Books That Caught Our Eye

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DragonLegendsAt Mailbox Monday we encourage participants to not only share the books they received, but to check out the books others have received.

Every Wednesday we will each share two books that caught our eye from that week’s Mailbox Monday.

We encourage you to share the books that caught your eye in the comments.

Vicki

The Trouble with Goats and Sheep by Joanna Cannon @ Booklover Book Reviws

GoatsSheep

Part coming-of-age story, part mystery, The Trouble with Goats and Sheep is a quirky and utterly charming debut about a community in need of absolution and two girls learning what it means to belong.

England, 1976. Mrs. Creasy is missing and the Avenue is alive with whispers. The neighbors blame her sudden disappearance on the heat wave, but ten-year-olds Grace and Tilly aren’t convinced. As the summer shimmers endlessly on, the girls decide to take matters into their own hands. Inspired by the local vicar, they go looking for God—they believe that if they find Him they might also find Mrs. Creasy and bring her home.

Spunky, spirited Grace and quiet, thoughtful Tilly go door to door in search of clues. The cul-de-sac starts to give up its secrets, and the amateur detectives uncover much more than ever imagined. As they try to make sense of what they’ve seen and heard, a complicated history of deception begins to emerge. Everyone on the Avenue has something to hide, a reason for not fitting in.

In the suffocating heat of the summer, the ability to guard these differences becomes impossible. Along with the parched lawns and the melting pavement, the lives of all the neighbors begin to unravel. What the girls don’t realize is that the lies told to conceal what happened one fateful day about a decade ago are the same ones Mrs. Creasy was beginning to peel back just before she disappeared.

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All Summer Long by Dorothea Benton Frank @ BermudaOnion

AllSummer

Dorothea Benton Frank novels are bursting with the type of smart and witty fiction that every reader wants on their bookshelf: soulful, edgy stories about realistic characters familiar to us all that explore the most deeply felt moments of life with wry humor and heart.

All Summer Longfollows one charming New York couple glamorous interior designer Olivia Ritchie and her husband Nicholas, a true southern gentleman from Charleston as they are swept up into the world of the ultra-rich and travel the globe with a cast of zany eccentrics over one tumultuous, hot summer, and find themselves pondering the next step of their lives. This is a story of how plans evolve and lives change in unexpected ways, how even those who have everything are looking for something more to fulfill them and even the most successful can often struggle to get things together. It asks the ultimate question: can money buy happiness? From Sullivans Island to Necker Island to the beaches of Southern Spain, we ll come to recognize the face of true love, the kind that deepens and endures but only because one woman makes a tremendous leap of faith. And that leap changes them all.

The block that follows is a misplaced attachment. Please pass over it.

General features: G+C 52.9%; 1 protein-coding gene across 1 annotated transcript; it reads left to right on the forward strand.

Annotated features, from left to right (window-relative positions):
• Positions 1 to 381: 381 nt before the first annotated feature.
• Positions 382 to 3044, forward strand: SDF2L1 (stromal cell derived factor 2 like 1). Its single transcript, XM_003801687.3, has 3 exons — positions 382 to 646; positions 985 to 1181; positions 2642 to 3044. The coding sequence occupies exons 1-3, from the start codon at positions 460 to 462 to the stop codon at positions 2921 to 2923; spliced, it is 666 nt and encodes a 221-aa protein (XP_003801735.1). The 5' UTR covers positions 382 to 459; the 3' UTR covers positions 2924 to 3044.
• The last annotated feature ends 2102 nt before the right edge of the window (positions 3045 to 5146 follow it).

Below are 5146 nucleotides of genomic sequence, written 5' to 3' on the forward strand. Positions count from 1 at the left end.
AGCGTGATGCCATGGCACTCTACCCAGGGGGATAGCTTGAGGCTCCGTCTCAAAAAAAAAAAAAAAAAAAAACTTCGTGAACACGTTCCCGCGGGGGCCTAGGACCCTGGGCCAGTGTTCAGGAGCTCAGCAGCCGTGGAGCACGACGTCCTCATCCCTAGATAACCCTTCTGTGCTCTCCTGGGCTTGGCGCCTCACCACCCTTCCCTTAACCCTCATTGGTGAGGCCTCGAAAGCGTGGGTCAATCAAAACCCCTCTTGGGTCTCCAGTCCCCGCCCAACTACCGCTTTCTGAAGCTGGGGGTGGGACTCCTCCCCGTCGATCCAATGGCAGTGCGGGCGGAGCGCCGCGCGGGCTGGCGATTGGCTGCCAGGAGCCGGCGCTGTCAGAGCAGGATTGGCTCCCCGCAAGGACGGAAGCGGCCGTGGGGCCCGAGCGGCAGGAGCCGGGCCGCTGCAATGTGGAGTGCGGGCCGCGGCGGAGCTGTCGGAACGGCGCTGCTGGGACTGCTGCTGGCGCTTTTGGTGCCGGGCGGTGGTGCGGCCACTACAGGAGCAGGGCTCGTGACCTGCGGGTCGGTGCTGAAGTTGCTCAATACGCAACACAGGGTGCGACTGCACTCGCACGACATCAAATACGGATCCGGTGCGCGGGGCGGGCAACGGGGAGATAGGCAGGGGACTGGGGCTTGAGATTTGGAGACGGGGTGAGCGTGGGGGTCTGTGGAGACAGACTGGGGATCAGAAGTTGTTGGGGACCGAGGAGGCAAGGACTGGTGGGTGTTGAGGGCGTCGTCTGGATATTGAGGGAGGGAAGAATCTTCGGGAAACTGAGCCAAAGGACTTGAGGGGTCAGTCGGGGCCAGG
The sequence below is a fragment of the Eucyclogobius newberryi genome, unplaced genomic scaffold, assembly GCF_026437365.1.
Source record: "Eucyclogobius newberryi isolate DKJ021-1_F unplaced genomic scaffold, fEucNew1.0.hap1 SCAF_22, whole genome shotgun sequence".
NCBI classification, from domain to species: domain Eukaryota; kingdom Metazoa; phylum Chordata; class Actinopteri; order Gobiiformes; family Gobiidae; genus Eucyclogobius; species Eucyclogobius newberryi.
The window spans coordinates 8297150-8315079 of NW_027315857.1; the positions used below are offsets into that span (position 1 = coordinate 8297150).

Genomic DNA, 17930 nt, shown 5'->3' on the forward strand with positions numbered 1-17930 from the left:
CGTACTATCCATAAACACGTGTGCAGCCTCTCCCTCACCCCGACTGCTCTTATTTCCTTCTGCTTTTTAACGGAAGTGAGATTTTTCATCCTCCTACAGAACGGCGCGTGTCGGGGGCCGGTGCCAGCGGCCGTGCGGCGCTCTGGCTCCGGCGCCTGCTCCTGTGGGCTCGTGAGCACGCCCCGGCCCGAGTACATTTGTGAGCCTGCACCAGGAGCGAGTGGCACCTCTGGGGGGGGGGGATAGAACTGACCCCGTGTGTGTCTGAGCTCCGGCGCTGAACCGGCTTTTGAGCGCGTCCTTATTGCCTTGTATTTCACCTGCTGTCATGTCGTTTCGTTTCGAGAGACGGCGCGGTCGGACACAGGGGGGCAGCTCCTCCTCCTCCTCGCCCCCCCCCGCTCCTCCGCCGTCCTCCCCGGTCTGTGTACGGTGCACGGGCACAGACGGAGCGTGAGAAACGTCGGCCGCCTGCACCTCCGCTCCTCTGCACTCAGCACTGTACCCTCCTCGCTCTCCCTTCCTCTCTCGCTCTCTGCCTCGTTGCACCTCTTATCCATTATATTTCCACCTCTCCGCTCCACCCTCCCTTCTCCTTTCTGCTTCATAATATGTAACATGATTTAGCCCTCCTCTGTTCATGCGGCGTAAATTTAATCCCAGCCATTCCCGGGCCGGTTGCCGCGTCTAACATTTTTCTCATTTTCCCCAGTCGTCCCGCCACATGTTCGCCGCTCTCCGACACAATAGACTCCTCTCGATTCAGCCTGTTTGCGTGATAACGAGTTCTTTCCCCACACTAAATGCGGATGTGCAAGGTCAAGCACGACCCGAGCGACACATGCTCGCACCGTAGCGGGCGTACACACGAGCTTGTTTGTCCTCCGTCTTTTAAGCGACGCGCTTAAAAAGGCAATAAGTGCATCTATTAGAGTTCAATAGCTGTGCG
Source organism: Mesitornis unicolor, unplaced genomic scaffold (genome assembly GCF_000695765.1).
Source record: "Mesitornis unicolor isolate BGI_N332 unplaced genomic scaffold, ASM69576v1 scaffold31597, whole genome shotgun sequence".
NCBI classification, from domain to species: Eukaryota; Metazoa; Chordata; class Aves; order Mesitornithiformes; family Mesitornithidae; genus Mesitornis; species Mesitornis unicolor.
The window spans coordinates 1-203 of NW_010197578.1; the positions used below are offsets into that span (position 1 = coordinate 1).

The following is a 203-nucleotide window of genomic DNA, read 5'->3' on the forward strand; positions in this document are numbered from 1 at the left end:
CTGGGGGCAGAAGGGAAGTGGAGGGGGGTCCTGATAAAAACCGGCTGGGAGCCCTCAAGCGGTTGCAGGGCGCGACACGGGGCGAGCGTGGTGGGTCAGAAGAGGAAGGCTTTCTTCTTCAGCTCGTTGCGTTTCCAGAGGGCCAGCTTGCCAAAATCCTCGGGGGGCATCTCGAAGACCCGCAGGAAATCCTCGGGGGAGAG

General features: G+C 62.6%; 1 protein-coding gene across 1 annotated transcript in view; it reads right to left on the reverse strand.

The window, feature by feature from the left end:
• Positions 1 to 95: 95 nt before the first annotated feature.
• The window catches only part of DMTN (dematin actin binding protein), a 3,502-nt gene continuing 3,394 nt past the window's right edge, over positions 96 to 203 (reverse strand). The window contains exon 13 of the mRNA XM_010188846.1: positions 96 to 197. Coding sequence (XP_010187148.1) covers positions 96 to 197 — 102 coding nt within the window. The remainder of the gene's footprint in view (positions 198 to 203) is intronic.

Serena

Local Girl Swept Away by Ellen Wittlinger at The Reading Date.

LocalGirl

Stark, uncompromising, seductive, beautiful – this describes the tourist town of Cape Cod, where a young woman’s body remains to be found. Three friends struggle to come to terms with their missing leader and with the secrets each endeavor to hide.

Set in the Cape Cod village of Provincetown, Massachusetts, this is the story about 17-year-old Jackie’s struggle to overcome her grief and confusion after her best friend is carried out to sea during a storm. Lorna had been the dynamic leader of a tight-knit group of four friends – Jackie, Lucas and Finn – and her disappearance changes the dynamics between the surviving three. Jackie is still hiding her feelings for Finn, who had been Lorna’s boyfriend, and Lucas has withdrawn to the point where Jackie wonders if he is keeping a secret even larger than her own. Meanwhile the future looms, and Jackie fears leaving the only life she has known.

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The Light of Paris by Eleanor Brown at BermudaOnion

978039915ightParis8919

Madeleine is trapped—by her family’s expectations, by her controlling husband, and by her own fears—in an unhappy marriage and a life she never wanted. From the outside, it looks like she has everything, but on the inside, she fears she has nothing that matters.

In Madeleine’s memories, her grandmother Margie is the kind of woman she should have been—elegant, reserved, perfect. But when Madeleine finds a diary detailing Margie’s bold, romantic trip to Jazz Age Paris, she meets the grandmother she never knew: a dreamer who defied her strict, staid family and spent an exhilarating summer writing in cafés, living on her own, and falling for a charismatic artist.

Despite her unhappiness, when Madeleine’s marriage is threatened, she panics, escaping to her hometown and staying with her critical, disapproving mother. In that unlikely place, shaken by the revelation of a long-hidden family secret and inspired by her grandmother’s bravery, Madeleine creates her own Parisian summer—reconnecting to her love of painting, cultivating a vibrant circle of creative friends, and finding a kindred spirit in a down-to-earth chef who reminds her to feed both her body and her heart.

Margie and Madeleine’s stories intertwine to explore the joys and risks of living life on our own terms, of defying the rules that hold us back from our dreams, and of becoming the people we are meant to be.

Leslie

The Girls in the Garden by Lisa Jewell at Posting for Now and Silver’s Reviews.

FirlsGarden

Imagine that you live on a picturesque communal garden square, an oasis in urban London where your children run free, in and out of other people’s houses. You’ve known your neighbors for years and you trust them. Implicitly. You think your children are safe. But are they really?